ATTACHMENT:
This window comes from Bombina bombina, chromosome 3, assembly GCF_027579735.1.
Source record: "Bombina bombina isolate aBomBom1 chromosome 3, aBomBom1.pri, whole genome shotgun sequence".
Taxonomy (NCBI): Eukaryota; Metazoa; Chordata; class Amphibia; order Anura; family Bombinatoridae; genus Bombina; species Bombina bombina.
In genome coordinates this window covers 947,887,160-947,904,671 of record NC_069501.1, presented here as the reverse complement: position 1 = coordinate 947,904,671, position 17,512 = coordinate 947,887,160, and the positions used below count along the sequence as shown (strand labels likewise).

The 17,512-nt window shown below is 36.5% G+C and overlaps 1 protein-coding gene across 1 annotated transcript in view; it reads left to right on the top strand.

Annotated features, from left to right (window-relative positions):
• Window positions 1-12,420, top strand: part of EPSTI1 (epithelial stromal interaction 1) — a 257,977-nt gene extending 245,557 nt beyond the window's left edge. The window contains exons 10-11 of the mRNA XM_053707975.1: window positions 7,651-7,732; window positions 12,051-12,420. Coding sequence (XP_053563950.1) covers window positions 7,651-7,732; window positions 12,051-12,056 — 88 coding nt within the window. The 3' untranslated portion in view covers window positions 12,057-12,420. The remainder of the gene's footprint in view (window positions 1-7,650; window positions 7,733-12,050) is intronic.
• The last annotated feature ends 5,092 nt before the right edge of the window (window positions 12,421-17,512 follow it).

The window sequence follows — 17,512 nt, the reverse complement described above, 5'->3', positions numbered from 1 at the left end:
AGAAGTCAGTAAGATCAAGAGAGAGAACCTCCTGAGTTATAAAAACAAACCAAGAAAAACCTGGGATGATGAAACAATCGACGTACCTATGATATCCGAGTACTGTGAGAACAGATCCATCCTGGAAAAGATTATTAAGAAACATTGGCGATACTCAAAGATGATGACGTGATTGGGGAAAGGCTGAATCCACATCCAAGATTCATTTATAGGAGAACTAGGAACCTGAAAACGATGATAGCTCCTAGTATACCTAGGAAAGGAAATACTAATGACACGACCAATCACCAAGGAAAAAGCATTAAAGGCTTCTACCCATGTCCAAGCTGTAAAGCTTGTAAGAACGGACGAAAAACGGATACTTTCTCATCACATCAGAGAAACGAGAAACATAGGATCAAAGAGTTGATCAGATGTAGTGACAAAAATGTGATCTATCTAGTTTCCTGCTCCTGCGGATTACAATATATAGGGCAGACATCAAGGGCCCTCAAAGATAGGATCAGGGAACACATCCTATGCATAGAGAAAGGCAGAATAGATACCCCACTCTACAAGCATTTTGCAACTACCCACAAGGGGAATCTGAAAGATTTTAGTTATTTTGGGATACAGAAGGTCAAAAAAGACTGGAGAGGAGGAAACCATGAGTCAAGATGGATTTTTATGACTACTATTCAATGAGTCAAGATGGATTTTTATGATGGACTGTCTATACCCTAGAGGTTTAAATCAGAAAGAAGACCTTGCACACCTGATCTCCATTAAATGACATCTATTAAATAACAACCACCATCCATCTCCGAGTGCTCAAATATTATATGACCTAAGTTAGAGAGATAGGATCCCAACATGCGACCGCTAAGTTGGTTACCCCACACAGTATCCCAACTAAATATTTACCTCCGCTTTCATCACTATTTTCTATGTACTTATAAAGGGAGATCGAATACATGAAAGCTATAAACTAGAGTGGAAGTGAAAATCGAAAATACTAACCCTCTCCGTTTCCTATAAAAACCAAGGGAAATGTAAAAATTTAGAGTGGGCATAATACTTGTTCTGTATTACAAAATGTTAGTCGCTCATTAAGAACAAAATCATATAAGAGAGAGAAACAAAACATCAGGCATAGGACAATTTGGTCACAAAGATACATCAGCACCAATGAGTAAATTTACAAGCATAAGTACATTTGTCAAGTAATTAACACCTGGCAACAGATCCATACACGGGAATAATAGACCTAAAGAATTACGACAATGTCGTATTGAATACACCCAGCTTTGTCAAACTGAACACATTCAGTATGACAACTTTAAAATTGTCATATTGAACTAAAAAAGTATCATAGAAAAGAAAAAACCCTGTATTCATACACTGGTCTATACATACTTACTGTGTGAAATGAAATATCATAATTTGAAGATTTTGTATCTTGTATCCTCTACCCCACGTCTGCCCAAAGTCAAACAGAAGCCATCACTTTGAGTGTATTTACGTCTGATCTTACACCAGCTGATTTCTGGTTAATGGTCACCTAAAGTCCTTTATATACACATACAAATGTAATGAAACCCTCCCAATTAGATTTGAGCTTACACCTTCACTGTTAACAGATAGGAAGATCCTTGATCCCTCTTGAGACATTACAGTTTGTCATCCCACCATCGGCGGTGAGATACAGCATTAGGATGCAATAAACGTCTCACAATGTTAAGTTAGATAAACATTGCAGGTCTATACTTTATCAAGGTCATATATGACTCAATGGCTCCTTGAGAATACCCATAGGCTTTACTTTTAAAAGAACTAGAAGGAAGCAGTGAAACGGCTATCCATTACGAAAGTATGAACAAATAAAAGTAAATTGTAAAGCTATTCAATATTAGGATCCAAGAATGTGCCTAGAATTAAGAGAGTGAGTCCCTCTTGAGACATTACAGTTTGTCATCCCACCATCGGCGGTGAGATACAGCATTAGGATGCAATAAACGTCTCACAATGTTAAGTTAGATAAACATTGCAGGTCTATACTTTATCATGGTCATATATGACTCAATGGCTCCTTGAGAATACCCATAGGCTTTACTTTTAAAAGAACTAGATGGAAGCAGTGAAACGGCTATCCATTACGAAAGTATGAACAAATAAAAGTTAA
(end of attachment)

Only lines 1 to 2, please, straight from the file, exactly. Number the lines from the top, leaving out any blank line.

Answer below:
This window comes from Bombina bombina, chromosome 3, assembly GCF_027579735.1.
Source record: "Bombina bombina isolate aBomBom1 chromosome 3, aBomBom1.pri, whole genome shotgun sequence".